Nature of God

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Natureof God

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Natureof God

Thereare diverse views concerning the nature of God. According to Weaver,there are different viewpoints concerning God among various societies(2015). Therefore, beliefs about deity vary across religions. Theessay tries to elucidate on the nature of God based on differentreligions.

Firstly,Hindus believe that there is a god and as a result believe in onetrue god by the name Brahman. They also believe in the supremespirit. However, Brahman occupies the whole universe and has manyforms. Similarly, Hindus symbolize their god using Aum or Om. Thethree primary aspects of Brahman are “Shiva the Destroyer, Vishnuthe preserver, and Brahma, the creator” (Maoz &amp Henderson,2013). However, there are other lesser gods in Hinduism.

Onthe other hand, Jainism believes that the universe and all otherentities and substances are eternal without an end or beginning. Theyalso believe that the universe exists by itself and all thesubstances modify and change their forms, every day. They believethat nothing is created or destroyed and thus there is one point foran individual to manage or create affairs of the universe. HenceJainism does not believe in God as the destroyer, survivor, orcreator. Jainism gods are numerable since they do not believe in onegod and the number continues to increase.

Buddhistsdo not believe in the idea of a personal God and thus reject the ideathat God operates the universe. Nonetheless, they believe in thenotion of God in response to frustration or fear (Maoz &ampHenderson, 2013). Additionally, the Sinto worship their God by thename of Kami which means spirits, elements of forces of nature, orlandscape. Kami can respond to human prayers and are close to humanbeings. There are 8 million kami gods. Consequently, Judaism believesin a single idea of a unified and perfect God that is the creator ofeverything. The Jewish religion came up as a result of relation tothis God. Presently, the Jewish culture of God remains the same.Islam believes that God is Allah, meaning oneness. They also believethere is one God and therefore emphasize on cohesion. Allah isomniscient, has no partners, omnipotent and can do all things, and heis the God of all humankind and all the time.

TheGranth point out that God has no gender and is indescribable.However, the Granth asserts that God signifies oneness (Maoz &ampHenderson, 2013). Subsequently, the new age movement has many spheresand divisions but is a collection of thought systems, hopes, aconglomeration of theologies. It is a theology of feel good. The NewAge movement is a theological spread that God cannot reveal himself.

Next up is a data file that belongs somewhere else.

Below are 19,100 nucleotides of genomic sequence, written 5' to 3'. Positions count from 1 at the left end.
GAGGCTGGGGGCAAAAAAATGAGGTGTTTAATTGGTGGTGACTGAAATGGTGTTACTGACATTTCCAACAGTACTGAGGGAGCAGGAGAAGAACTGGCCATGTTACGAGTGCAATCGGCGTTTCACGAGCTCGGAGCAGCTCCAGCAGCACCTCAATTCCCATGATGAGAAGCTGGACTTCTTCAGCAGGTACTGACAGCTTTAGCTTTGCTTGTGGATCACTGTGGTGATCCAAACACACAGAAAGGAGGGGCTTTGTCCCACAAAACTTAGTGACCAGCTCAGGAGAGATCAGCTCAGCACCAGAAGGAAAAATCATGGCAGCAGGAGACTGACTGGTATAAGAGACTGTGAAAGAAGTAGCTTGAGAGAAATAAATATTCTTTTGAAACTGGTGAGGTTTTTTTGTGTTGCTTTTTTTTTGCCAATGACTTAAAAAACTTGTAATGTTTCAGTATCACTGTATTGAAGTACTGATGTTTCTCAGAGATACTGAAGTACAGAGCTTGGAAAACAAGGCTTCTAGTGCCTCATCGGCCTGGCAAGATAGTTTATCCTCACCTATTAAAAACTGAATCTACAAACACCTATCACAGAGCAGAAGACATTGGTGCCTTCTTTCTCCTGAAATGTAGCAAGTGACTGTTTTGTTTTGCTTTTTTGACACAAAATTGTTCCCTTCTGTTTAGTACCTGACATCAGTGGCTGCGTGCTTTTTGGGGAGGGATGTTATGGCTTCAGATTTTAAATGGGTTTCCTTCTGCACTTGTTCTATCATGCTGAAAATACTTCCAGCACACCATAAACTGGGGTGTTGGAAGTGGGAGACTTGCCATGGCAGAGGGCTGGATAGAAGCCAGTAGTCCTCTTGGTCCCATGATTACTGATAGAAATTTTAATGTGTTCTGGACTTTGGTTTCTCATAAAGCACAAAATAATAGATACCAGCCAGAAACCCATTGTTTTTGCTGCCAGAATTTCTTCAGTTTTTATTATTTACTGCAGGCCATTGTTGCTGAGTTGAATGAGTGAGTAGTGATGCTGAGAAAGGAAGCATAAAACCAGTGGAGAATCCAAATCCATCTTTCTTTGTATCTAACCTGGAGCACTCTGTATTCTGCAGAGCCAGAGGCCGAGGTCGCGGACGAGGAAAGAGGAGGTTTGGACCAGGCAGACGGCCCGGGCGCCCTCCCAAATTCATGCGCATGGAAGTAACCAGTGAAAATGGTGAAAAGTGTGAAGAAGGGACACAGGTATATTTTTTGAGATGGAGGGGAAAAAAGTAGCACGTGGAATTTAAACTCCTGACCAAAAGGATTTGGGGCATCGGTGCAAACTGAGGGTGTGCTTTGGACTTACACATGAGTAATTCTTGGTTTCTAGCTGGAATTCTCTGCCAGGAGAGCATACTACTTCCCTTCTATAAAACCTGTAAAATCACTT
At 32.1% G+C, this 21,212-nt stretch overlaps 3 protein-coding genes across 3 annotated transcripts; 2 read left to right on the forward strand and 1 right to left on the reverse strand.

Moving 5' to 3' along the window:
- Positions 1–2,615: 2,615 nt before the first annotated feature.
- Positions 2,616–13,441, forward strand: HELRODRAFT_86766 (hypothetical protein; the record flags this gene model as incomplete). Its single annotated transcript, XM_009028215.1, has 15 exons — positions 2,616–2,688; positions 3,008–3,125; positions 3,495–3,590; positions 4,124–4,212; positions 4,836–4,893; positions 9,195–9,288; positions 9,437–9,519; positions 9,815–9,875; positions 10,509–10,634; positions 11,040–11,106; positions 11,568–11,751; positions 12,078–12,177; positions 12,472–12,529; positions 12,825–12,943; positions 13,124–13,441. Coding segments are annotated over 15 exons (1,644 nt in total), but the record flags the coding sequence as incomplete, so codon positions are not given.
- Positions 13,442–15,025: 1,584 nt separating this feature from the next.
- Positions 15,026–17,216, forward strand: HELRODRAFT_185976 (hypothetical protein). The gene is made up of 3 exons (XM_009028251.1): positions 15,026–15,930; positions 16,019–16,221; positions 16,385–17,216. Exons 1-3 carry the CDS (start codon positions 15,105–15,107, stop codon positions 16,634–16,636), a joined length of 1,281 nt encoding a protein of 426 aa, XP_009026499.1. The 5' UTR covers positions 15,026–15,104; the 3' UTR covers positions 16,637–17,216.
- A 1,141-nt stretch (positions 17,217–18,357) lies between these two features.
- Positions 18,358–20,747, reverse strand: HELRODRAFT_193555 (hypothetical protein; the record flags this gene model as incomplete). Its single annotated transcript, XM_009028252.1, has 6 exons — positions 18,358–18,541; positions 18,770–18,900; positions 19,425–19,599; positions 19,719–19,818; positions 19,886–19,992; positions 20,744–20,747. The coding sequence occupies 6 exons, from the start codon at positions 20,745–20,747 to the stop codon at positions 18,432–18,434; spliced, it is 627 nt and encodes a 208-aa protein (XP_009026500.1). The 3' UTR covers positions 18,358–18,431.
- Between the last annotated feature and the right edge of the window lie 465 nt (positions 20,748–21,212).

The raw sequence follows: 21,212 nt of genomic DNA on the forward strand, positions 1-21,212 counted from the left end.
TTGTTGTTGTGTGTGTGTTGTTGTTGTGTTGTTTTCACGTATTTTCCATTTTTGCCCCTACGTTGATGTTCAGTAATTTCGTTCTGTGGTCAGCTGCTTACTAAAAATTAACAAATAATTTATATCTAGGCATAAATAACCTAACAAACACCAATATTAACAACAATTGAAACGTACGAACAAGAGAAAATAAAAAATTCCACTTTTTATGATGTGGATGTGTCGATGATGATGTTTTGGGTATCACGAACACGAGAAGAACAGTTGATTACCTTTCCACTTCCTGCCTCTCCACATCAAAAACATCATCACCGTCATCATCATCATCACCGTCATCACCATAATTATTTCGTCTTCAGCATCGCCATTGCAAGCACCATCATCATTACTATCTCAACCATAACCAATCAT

Finally,Christianity believes in eternal God who created the universe and allthings within the universe. Christians believe that God isindependent and that he does not value material wealth. However,Christians believe that God’s divine nature was united to humanthrough Jesus Christ. Consequently, the Roman Catholic Church does alot within the society. I am a full-time member of the CatholicChurch, and I can attest that the Catholic Church does manyactivities to the community. According to McQuillan and Park, theCatholic Church has contributed significantly to the lives of thelocal community (2017).

Conclusion

Sincethe establishment of a Catholic church within my local area, thechurch has made a significant impact on the community aroundmanifesting Christ’s kingdom of life and truth, love, peace, andjustice. I have learned so much about the nature of God, andpresently I teach my community about the presence and nature of God,and now many community members are aware that God exists.

References

Maoz,Z., &amp Henderson, E. A. (2013). The World Religion Dataset,1945–2010: Logic, Estimates, and Trends. InternationalInteractions,39(3),265–291. https://doi.org/10.1080/03050629.2013.782306

Mcquillan,L. J., &amp Park, H. C. (2017). Pope Francis, Capitalism, andPrivate Charitable Giving. IndependentReview,21(3),419–441.

Weaver,K. K. (2015). Brandie R. Siegfried and Lisa T. Sarasohn. God andNature in the Thought of Margaret Cavendish. Seventeenth-CenturyNews,(1–2), 19.